Page:Carroll - Notes by an Oxford Chiel.djvu/123

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19
THE VISION OF THE THREE T'S.

Pisc. And wherefore (if I may further trouble you, being as you see a stranger) do you wear so gaudy, but withal so ill-assorted, a garb?

Lun. Why, Sir, I'll tell you. Do you read the Morning Post?

Pisc. Alas, Sir, I do not.

Lun. 'Tis pity of your life you do not. For, look you, not to read the Post, and not to know the newest and most commended fashions, are but one and the same thing. And yet this raiment, that I wear, is not the newest fashion. No, nor has it ever been, nor will it ever be, the fashion.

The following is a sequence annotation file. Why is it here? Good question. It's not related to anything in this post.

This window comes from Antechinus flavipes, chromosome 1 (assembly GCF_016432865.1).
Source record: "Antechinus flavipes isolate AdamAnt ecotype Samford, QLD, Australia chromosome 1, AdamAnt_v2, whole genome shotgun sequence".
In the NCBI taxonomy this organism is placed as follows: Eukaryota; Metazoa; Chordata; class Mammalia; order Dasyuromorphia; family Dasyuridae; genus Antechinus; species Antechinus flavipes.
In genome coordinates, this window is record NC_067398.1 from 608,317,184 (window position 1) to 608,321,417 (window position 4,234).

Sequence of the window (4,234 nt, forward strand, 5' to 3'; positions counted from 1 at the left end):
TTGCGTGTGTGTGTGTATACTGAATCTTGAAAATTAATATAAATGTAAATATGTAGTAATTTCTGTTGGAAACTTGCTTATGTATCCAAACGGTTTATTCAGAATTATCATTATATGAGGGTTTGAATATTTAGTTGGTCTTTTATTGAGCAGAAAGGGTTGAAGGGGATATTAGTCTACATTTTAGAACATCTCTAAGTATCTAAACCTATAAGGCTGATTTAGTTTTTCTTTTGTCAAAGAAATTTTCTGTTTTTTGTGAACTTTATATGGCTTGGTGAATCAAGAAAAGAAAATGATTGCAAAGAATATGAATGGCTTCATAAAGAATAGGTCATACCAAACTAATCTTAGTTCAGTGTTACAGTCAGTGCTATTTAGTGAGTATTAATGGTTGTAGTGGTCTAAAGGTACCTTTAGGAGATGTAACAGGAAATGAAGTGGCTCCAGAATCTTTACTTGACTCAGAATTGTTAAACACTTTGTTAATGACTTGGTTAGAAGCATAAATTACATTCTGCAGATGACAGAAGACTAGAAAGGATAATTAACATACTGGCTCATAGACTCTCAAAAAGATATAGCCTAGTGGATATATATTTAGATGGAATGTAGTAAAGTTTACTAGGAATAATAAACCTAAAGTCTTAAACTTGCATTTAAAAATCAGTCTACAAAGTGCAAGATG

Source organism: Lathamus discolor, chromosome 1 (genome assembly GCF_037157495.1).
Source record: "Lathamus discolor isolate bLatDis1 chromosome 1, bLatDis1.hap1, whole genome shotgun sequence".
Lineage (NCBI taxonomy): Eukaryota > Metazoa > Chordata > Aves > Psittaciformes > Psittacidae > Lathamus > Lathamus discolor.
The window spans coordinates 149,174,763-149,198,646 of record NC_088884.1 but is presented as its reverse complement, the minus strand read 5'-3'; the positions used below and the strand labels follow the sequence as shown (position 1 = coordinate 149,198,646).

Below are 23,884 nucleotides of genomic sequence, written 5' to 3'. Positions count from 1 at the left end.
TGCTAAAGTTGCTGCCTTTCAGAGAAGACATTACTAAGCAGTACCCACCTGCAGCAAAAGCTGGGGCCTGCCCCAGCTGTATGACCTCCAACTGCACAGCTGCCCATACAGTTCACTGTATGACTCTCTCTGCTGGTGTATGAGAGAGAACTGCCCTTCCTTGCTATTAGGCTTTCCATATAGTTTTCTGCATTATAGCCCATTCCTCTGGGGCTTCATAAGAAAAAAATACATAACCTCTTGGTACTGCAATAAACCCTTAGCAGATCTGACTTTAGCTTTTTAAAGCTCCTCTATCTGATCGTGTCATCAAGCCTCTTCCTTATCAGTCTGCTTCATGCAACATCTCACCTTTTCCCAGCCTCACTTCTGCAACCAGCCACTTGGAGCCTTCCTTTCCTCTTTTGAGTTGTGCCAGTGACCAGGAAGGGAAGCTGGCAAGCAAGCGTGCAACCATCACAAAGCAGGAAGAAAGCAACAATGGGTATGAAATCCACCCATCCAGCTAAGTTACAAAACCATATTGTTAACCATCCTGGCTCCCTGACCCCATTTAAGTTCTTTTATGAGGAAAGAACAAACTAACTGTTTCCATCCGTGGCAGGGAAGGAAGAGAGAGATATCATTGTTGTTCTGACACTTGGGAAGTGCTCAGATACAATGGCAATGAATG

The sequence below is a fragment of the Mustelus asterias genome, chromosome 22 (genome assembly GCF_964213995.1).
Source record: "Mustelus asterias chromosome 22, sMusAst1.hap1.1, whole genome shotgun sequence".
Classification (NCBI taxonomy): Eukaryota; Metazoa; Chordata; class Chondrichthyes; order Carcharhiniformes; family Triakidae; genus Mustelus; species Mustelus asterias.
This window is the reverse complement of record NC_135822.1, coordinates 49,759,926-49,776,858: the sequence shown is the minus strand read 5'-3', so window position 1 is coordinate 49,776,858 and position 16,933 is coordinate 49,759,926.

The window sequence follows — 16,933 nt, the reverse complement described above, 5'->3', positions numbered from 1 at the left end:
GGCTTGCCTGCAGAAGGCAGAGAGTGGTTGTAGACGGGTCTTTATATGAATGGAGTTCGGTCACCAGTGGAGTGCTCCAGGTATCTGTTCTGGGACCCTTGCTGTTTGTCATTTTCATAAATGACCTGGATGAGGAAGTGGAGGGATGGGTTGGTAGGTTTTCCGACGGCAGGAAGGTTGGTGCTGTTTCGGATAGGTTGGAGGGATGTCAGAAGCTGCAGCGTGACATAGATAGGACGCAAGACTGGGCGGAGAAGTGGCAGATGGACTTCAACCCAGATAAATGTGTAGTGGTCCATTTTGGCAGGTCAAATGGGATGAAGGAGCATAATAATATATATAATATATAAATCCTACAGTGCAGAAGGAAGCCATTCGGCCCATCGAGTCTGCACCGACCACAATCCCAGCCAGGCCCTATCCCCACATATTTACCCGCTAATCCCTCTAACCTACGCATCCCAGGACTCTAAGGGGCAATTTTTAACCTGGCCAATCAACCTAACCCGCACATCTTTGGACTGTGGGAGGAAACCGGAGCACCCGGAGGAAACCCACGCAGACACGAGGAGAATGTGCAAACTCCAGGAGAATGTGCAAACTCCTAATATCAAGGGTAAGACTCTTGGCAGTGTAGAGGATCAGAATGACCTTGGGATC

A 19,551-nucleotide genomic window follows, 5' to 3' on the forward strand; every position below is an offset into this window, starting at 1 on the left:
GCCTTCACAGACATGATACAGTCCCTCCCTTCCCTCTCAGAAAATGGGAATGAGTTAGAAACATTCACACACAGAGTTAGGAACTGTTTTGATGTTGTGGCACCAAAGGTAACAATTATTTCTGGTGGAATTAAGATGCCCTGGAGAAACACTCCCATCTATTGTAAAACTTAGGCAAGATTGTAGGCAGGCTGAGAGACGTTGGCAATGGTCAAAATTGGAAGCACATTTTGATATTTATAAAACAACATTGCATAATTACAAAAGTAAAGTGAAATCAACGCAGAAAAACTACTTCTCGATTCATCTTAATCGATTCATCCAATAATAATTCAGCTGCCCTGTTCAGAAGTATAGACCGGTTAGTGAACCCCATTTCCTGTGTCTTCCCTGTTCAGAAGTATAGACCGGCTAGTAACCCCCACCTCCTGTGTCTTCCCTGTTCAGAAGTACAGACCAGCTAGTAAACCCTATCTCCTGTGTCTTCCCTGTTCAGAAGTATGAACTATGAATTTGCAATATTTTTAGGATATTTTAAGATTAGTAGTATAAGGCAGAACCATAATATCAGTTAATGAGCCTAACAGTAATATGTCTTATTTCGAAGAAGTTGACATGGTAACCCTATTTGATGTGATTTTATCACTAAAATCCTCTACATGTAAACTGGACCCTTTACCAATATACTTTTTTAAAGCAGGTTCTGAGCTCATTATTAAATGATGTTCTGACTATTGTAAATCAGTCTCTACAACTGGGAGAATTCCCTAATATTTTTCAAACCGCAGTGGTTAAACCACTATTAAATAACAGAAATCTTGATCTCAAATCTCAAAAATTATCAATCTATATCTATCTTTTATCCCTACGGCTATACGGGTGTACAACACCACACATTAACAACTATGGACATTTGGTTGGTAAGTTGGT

Ven. I can well believe it.

Lun. And therefore 'tis, Sir, that I wear it. 'Tis but a badge of greatness. My deeds you see around you. Si monumentum quæris, circumspice! You know Latin?

Ven. Not I, Sir! It shames me to say it.

Lun. You are then (let me roundly tell you) monstrum horrendum, informe, ingens, cui lumen ademptum!

Ven. Sir, you may tell it me roundly—or, if you list, squarely—or again, triangularly. But if, as you affirm, I see your deeds around me, I would fain know which they be.